Book Description: In this new edition of their classic guide, Ian Ridpath and Wil Tirion bring the night sky down to earth with brand new sky charts, diagrams, and photos that enrich the clear, engaging text. Stars and Planets will delight both latent astronomers who have yet to touch a telescope and the more star-savvy who have spent many a night outside craning their necks behind a lens. The introduction presents the basics of astronomical observation while answering such questions as: How did constellations come to be? Do the stars within them have anything to do with one another? Do stars really flicker? Next comes the book's centerpiece: an excellent series of maps of the night sky from hemisphere to hemisphere, month to month and, above all, charts showing all 88 constellations, including some 5,000 stars (Sample Pages). The text vividly relates the human history behind each constellation and notes their most prominent stars while offering sundry stimulating facts.

The second section focuses on the astrophysics behind stars, galaxies, the sun, the planets, comets and meteors, and more. Striking full-color photos, maps, and illustrations appear on almost every page. The guide concludes with helpful tips on the optical tools of the trade and on astrophotography. Astrophysicists and amateur skywatchers agree that Stars and Planets is simply the most user-friendly, compact source of celestial information available. No one should leave home at night without it.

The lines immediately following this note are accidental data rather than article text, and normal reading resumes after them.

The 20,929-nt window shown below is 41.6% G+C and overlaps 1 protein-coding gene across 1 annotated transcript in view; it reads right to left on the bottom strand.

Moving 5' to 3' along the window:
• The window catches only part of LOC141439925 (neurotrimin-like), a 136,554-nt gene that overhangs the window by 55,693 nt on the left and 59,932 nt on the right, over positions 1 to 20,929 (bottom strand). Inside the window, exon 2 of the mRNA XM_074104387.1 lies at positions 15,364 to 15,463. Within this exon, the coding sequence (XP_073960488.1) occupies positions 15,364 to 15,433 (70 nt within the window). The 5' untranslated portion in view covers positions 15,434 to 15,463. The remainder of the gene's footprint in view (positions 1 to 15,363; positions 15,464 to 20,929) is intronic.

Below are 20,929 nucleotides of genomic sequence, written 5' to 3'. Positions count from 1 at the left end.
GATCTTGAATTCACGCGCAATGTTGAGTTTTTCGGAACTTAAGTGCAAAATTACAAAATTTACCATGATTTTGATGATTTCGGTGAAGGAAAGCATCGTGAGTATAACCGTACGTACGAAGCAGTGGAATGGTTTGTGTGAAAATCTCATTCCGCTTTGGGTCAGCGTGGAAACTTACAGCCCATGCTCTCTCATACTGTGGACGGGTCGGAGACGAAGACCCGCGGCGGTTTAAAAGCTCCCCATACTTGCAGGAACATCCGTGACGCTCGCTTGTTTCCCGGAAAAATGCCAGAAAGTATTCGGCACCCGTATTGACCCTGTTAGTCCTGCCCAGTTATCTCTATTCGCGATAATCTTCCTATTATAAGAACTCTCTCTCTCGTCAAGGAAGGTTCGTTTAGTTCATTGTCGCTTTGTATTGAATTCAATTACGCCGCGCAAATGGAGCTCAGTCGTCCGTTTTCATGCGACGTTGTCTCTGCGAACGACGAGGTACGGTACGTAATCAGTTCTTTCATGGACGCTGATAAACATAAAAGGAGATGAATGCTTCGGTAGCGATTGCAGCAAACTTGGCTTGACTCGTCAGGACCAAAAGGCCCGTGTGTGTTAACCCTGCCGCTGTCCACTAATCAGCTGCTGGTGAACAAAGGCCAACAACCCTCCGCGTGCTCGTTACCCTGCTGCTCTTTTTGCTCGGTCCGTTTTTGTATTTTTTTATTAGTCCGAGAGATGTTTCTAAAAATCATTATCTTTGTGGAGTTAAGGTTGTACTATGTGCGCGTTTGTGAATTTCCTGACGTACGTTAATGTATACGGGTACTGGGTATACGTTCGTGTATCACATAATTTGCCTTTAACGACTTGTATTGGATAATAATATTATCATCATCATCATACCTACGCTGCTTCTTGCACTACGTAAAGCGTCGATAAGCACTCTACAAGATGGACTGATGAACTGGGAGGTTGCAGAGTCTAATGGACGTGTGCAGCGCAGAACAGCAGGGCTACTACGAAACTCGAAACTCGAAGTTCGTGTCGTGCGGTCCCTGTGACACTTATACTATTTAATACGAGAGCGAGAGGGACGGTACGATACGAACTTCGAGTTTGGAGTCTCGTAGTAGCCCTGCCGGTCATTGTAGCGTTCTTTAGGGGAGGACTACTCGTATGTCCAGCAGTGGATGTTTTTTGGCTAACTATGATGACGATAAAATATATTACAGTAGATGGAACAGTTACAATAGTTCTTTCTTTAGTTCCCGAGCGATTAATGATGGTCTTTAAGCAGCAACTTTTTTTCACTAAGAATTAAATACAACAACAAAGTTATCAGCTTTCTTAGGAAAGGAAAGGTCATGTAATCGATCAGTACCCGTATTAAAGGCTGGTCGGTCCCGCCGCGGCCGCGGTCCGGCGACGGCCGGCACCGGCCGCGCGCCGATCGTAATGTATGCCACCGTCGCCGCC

• Up-to-date full-color photos and data, including recent planetary images
  • Monthly maps of the night sky as seen from latitudes throughout the world
  • Charts of all 88 constellations, with data and notes on bright stars and other objects of interest
  • Illustrated introduction to stars, nebulae, galaxies, and the solar system
  • Advice on choosing and using binoculars and telescopes

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Sky & Telescope Review: February 2001 p.86-87

$14.16 (29% off), Paperback Edition Buy from Amazon

  A Field Guide to the Stars and Planets
by Jay M. Pasachoff
582 pages, 4th Edition, November 1999
Level: Intermediate

Completely revised, this compact pocket-size field guide (4-1/2 by 7-1/4 inches) is a fact and picture filled reference for amateur astronomers of any level of experience. This edition has been updated with the latest information from NASA, the European Space Agency, the Jet Propulsion Laboratory, and other sources. It contains more than 230 photographs (most in color) and many great diagrams.